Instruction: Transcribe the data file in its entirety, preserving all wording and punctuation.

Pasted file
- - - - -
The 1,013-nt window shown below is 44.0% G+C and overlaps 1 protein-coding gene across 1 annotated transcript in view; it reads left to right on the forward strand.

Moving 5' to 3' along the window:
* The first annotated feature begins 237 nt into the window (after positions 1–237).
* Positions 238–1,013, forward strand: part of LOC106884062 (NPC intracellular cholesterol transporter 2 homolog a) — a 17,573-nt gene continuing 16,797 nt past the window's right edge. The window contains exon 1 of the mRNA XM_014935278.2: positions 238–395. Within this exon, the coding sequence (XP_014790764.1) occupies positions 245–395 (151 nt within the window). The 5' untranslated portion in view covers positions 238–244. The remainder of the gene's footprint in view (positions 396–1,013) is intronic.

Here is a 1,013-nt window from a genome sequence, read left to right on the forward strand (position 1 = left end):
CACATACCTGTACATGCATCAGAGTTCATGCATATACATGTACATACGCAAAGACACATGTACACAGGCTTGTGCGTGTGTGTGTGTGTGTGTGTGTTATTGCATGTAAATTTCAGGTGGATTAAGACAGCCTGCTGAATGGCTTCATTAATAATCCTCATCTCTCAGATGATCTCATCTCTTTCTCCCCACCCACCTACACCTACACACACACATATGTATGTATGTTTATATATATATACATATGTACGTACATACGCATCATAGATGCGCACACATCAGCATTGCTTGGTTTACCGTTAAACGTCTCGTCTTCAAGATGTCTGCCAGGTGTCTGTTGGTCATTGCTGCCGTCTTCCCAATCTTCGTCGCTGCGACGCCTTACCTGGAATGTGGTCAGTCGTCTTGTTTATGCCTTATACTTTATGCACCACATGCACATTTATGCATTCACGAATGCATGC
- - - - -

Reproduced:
The 1,013-nt window shown below is 44.0% G+C and overlaps 1 protein-coding gene across 1 annotated transcript in view; it reads left to right on the forward strand.

Moving 5' to 3' along the window:
* The first annotated feature begins 237 nt into the window (after positions 1–237).
* Positions 238–1,013, forward strand: part of LOC106884062 (NPC intracellular cholesterol transporter 2 homolog a) — a 17,573-nt gene continuing 16,797 nt past the window's right edge. The window contains exon 1 of the mRNA XM_014935278.2: positions 238–395. Within this exon, the coding sequence (XP_014790764.1) occupies positions 245–395 (151 nt within the window). The 5' untranslated portion in view covers positions 238–244. The remainder of the gene's footprint in view (positions 396–1,013) is intronic.

Here is a 1,013-nt window from a genome sequence, read left to right on the forward strand (position 1 = left end):
CACATACCTGTACATGCATCAGAGTTCATGCATATACATGTACATACGCAAAGACACATGTACACAGGCTTGTGCGTGTGTGTGTGTGTGTGTGTGTTATTGCATGTAAATTTCAGGTGGATTAAGACAGCCTGCTGAATGGCTTCATTAATAATCCTCATCTCTCAGATGATCTCATCTCTTTCTCCCCACCCACCTACACCTACACACACACATATGTATGTATGTTTATATATATATACATATGTACGTACATACGCATCATAGATGCGCACACATCAGCATTGCTTGGTTTACCGTTAAACGTCTCGTCTTCAAGATGTCTGCCAGGTGTCTGTTGGTCATTGCTGCCGTCTTCCCAATCTTCGTCGCTGCGACGCCTTACCTGGAATGTGGTCAGTCGTCTTGTTTATGCCTTATACTTTATGCACCACATGCACATTTATGCATTCACGAATGCATGC